The Bush administration on Friday won international approval for U.S. farmers to use thousands of tons of a potent ozone-destroying pesticide without having to dip substantially into large stockpiles that were recently revealed.

The pesticide, methyl bromide, was banned under an international treaty nearly two years ago except for uses deemed critical. U.S. officials have secured exemptions to the ban so that growers can use it to kill soil pests for tomatoes, strawberries and other crops in agricultural states like California and Florida.

At a meeting Friday in New Delhi, treaty partners approved use of just over 5,900 tons for those needs in 2008, said Michael Williams, spokesman for the Montreal Protocol, which works to phase out substances that deplete the ozone layer.

U.S. stockpiles far exceed that amount, but the nations said Americans can meet the need by manufacturing more than 5,000 tons of new methyl bromide. The stockpiles could then be drawn down to meet the rest of the agreed-on use.

The allotment is a reduction from the administration's request for nearly 7,100 tons, and continues the downward trend in annual methyl bromide production and use.

The decision came over the objections of European nations and despite the recommendation of the treaty's own technical committee. That panel had urged a more substantial cut in the U.S. request on grounds that other countries have proved that alternative chemicals and methods can successfully replace methyl bromide.

European delegates voiced concern about the U.S. stockpiles, measured by the administration at nearly 11,000 tons at the end of last year.

"It was indeed a very big concern that that there were quite substantial amounts off stock existing, which we consider that they should now consume as soon as possible,"said Jukka Uosukainen, head of Finland's delegation.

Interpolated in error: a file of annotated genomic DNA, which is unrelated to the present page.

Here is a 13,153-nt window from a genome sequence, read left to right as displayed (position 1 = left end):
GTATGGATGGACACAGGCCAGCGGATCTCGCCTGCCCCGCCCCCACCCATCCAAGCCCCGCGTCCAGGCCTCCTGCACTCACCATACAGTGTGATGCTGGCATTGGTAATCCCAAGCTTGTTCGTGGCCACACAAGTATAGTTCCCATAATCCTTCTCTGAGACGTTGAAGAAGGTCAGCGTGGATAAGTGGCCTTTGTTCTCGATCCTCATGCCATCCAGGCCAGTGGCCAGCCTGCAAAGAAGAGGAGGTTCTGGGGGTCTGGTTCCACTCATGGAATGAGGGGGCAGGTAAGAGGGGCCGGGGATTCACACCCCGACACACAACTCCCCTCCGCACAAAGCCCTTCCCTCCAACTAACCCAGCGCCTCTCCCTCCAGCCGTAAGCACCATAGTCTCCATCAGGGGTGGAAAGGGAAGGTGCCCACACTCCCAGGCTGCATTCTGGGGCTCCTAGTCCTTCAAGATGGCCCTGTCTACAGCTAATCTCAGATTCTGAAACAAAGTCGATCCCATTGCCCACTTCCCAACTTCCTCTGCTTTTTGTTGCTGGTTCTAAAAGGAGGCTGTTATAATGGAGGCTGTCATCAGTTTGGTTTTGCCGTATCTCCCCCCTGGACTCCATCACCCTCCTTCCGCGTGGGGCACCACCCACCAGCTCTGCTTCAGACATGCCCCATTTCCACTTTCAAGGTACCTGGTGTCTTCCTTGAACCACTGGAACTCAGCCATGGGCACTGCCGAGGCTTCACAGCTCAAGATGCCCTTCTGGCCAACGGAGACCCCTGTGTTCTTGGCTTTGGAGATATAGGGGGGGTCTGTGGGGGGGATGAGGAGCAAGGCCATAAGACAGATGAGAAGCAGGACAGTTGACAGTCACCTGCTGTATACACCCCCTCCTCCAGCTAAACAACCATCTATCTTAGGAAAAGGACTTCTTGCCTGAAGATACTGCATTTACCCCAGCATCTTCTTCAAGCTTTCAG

Before Friday's session, Swedish delegate Husamuddin Ahmadzai said in a telephone interview that the U.S. pace in reducing methyl bromide reduction"is certainly undermining the spirit of the Montreal Protocol and setting a bad example for other countries."

Officials from the State Department and the Environmental Protection Agency did not return phone messages and e-mails from The Associated Press seeking comment Friday.

Jay Vroom, president of the pesticide association CropLife America, said the action in New Delhi reflected appropriate compromise and underscores the need for methyl bromide in America's diverse agriculture.

"By no means is there one product that will fit all the critical uses of methyl bromide today,"he said. The continued exemptions are needed while research continues on the alternative pesticides, he said, adding,"We're not there yet, and the American farmer needs to have these tools so we can continue to be have viable exports."

The decision brought strong criticism from environmental advocates attending the session.

"It's extremely disappointing that now that the U.S. has finally confirmed its enormous stockpile, it continues to fight tooth and nail to get special treatment in the world to use a gas that will cause increased skin cancer and a host of other environmental effects,"said Sascha Von Bismarck of the Environmental Investigation Agency.

The ozone layer protects life on earth from harmful ultraviolet radiation. Scientists reported recently that the hole in the ozone layer over Antarctica is the largest on record.

The Bush administration contends that the stockpiles existed before the 2005 ban and thus are not subject to a treaty rule allowing new production only if existing, available stockpiles cannot cover the need.

U.S. officials have said the inventory is held by 35 companies and is needed to ease growers'adjustment to the methyl bromide phase-out that was ordered 14 years ago. At nearly 11,000 tons, it is down from more than 18,000 tons two years ago, numbers revealed by the EPA after conclusion of industry litigation trying to block the disclosure.

Many farmers have switched to other pesticides for a 75 percent reduction in methyl bromide levels since 1991.

"The U.S. position is that we are appropriately managing the strategic reserve,"Drusilla Hufford, director of the Environmental Protection Agency's stratospheric protection division, said this week."We've drawn it down every year."

Hufford said the United States has spent $150 million on alternative pesticides.

"There's a lot going on, but in order to continue the progress so you don't have supply shocks or sudden unanticipated changes in the market, we found in the past that it is useful and helpful to the cause of ozone protection to have that reserve,"she said.

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